I'm maintaining a script that can get its input from various sources, and works on it per line. Depending on the actual source used, linebreaks might be Unix-style, Windows-style or even, for some aggregated input, mixed(!).

When reading from a file it goes something like this:

@lines = <IN>;


sub process {
    @lines = shift;
    foreach my $line (@{$lines}) {
        chomp $line;
        #Handle line by line

So, what I need to do is replace the chomp with something that removes either Unix-style or Windows-style linebreaks. I'm coming up with way too many ways of solving this, one of the usual drawbacks of Perl :)

What's your opinion on the neatest way to chomp off generic linebreaks? What would be the most efficient?

Edit: A small clarification - the method 'process' gets a list of lines from somewhere, not nessecarily read from a file. Each line might have

  • No trailing linebreaks
  • Unix-style linebreaks
  • Windows-style linebreaks
  • Just Carriage-Return (when original data has Windows-style linebreaks and is read with $/ = '\n')
  • An aggregated set where lines have different styles
  • If the <> operator recognizes the newlines, won't chomp? – outis May 19 '09 at 9:31
  • See stackoverflow.com/questions/797993/… – Alnitak May 19 '09 at 10:20
  • But the <> operator does not recognize newlines correctly, and besides the use of <> is a special case, input does not always come from a file. – Christoffer May 19 '09 at 10:51
  • 1
    either run the code I just pasted or read the attached output it generates. You'll hopefully see the point I'm trying to make. The "mixed" condition is by far the worst. – Kent Fredric May 20 '09 at 17:03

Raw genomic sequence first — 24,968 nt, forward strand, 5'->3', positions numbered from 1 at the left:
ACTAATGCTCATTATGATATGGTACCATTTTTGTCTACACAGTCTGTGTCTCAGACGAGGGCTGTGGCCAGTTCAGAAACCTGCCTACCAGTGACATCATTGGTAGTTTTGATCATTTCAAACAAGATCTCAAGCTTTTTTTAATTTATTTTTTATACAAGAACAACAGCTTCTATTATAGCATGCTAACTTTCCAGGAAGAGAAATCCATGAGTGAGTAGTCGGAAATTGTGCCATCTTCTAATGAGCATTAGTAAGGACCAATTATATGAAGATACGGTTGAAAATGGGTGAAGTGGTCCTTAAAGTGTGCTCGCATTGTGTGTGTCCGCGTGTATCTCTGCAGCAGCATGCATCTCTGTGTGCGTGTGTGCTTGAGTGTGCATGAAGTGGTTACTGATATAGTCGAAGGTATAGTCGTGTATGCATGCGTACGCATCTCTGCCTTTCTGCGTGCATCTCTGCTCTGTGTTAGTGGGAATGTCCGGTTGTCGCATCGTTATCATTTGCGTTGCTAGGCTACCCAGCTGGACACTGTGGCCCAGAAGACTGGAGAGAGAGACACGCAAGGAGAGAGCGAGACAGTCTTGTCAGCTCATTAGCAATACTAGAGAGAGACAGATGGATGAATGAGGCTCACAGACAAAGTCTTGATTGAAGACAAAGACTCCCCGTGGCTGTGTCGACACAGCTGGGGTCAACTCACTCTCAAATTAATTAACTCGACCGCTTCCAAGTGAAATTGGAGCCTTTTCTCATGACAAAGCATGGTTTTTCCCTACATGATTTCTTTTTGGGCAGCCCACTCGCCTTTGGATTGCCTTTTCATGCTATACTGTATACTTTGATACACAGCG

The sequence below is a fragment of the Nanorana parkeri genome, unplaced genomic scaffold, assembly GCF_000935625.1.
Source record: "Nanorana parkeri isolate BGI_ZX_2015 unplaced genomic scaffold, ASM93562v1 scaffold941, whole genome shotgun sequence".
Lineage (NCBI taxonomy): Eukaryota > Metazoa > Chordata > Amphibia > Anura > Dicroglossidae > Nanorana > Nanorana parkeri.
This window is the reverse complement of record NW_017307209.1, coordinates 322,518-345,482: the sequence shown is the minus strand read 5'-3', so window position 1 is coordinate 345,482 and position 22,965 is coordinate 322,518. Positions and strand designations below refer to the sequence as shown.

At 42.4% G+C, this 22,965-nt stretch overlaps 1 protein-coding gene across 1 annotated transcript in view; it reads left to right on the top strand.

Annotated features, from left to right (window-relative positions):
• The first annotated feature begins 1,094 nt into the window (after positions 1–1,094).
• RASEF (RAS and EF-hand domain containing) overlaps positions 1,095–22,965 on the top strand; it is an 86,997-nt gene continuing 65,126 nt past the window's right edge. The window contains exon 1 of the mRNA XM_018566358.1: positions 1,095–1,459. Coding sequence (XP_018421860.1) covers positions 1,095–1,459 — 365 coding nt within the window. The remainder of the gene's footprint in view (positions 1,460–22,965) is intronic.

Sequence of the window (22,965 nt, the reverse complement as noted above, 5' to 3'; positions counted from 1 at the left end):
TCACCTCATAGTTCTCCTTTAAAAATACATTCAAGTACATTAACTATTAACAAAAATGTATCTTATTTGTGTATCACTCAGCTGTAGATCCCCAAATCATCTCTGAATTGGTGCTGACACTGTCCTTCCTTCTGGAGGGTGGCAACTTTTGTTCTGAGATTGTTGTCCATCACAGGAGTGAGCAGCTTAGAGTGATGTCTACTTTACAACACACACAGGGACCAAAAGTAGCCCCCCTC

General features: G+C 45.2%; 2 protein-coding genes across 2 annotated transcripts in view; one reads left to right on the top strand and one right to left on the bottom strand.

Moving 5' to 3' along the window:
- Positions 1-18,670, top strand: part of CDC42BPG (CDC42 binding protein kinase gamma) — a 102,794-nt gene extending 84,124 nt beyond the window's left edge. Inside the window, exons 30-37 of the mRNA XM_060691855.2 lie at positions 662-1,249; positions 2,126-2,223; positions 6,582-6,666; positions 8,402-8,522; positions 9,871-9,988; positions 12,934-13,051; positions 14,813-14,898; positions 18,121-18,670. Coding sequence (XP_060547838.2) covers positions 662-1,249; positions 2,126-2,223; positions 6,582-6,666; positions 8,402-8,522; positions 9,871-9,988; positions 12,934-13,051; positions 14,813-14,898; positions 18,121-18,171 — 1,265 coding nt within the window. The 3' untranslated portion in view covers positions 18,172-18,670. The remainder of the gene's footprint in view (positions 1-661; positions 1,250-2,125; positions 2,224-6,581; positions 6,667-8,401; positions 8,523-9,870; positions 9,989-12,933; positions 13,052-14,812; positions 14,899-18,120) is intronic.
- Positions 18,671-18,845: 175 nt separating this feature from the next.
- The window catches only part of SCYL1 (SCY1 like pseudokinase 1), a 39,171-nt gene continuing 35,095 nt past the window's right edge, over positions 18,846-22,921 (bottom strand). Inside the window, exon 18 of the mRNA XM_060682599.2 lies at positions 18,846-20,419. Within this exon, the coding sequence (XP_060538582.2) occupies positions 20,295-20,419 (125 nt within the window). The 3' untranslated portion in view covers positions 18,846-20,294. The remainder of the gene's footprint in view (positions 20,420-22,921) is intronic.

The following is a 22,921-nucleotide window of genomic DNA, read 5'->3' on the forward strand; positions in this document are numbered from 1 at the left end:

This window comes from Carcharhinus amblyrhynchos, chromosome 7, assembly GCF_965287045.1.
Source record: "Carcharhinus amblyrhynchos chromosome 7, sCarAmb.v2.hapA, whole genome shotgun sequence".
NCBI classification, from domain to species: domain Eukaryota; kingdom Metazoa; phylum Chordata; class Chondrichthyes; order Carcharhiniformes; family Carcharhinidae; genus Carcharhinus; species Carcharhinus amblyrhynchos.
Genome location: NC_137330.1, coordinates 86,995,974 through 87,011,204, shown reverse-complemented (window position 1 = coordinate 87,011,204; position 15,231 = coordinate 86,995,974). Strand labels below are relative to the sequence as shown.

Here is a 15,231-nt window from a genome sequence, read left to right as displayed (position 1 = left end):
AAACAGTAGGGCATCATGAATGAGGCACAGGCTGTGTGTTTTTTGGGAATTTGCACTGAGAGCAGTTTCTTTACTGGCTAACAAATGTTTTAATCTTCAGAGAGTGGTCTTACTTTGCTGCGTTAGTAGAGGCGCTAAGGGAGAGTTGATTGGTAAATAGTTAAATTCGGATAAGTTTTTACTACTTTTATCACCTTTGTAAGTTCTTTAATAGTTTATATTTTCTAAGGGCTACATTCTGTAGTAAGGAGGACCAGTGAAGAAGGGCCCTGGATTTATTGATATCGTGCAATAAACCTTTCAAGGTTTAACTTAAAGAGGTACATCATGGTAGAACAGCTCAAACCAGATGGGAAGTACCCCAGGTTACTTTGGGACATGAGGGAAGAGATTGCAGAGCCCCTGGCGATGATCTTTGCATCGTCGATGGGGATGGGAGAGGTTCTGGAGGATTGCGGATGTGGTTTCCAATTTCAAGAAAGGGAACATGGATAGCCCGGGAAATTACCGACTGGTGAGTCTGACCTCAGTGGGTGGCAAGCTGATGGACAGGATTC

After digging a bit through the perlre docs a bit, I'll present my best suggestion so far that seems to work pretty good. Perl 5.10 added the \R character class as a generalized linebreak:

$line =~ s/\R//g;

It's the same as:


I'll keep this question open a while yet, just to see if there's more nifty ways waiting to be suggested.

  • 1
    I encourage you to accept your own answer if it works for you. \R may not work as expected on some exotic platforms (which is why I suggested the hardwired approach earlier), but if you're not into writing portable code but just want to get the job done, you're done here. You might consider putting Kent Fredric's test files through your code first because they really are a good test case. – Olfan May 22 '09 at 10:01

Whenever I go through input and want to remove or replace characters I run it through little subroutines like this one.

sub clean {

    my $text = shift;

    $text =~ s/\n//g;
    $text =~ s/\r//g;

    return $text;

It may not be fancy but this method has been working flawless for me for years.

  • I'll wager this solution is probably more efficient than a conditional regex. Good answer. – freeworlder Aug 19 '16 at 11:34

Reading perlport I'd suggest something like

$line =~ s/\015?\012?$//;

to be safe for whatever platform you're on and whatever linefeed style you may be processing because what's in \r and \n may differ through different Perl flavours.

  • 1
    Potential bugs: 1) No /g , so it wont work on multi-line strings. 2) $ , so it will only match delimiters that occur directly before the end of the string. 3) fixed \015 \012 order, so that if they have \012\015 it will only eat one of them. – Kent Fredric May 19 '09 at 17:36
  • 2